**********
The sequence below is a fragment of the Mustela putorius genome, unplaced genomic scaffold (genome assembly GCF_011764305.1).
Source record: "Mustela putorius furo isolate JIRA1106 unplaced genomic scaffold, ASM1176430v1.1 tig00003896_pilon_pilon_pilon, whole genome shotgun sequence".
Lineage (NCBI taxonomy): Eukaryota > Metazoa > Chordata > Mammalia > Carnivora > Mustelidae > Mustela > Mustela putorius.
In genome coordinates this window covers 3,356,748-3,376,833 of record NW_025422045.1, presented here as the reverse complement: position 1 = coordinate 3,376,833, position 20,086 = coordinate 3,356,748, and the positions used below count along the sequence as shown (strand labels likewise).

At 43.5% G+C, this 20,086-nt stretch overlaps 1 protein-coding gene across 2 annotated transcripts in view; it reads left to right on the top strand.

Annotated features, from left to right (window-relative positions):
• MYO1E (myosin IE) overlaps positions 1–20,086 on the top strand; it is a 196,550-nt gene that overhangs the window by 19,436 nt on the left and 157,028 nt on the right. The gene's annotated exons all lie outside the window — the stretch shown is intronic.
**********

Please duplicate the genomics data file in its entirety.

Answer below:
The sequence below is a fragment of the Mustela putorius genome, unplaced genomic scaffold (genome assembly GCF_011764305.1).
Source record: "Mustela putorius furo isolate JIRA1106 unplaced genomic scaffold, ASM1176430v1.1 tig00003896_pilon_pilon_pilon, whole genome shotgun sequence".
Lineage (NCBI taxonomy): Eukaryota > Metazoa > Chordata > Mammalia > Carnivora > Mustelidae > Mustela > Mustela putorius.
In genome coordinates this window covers 3,356,748-3,376,833 of record NW_025422045.1, presented here as the reverse complement: position 1 = coordinate 3,376,833, position 20,086 = coordinate 3,356,748, and the positions used below count along the sequence as shown (strand labels likewise).

At 43.5% G+C, this 20,086-nt stretch overlaps 1 protein-coding gene across 2 annotated transcripts in view; it reads left to right on the top strand.

Annotated features, from left to right (window-relative positions):
• MYO1E (myosin IE) overlaps positions 1–20,086 on the top strand; it is a 196,550-nt gene that overhangs the window by 19,436 nt on the left and 157,028 nt on the right. The gene's annotated exons all lie outside the window — the stretch shown is intronic.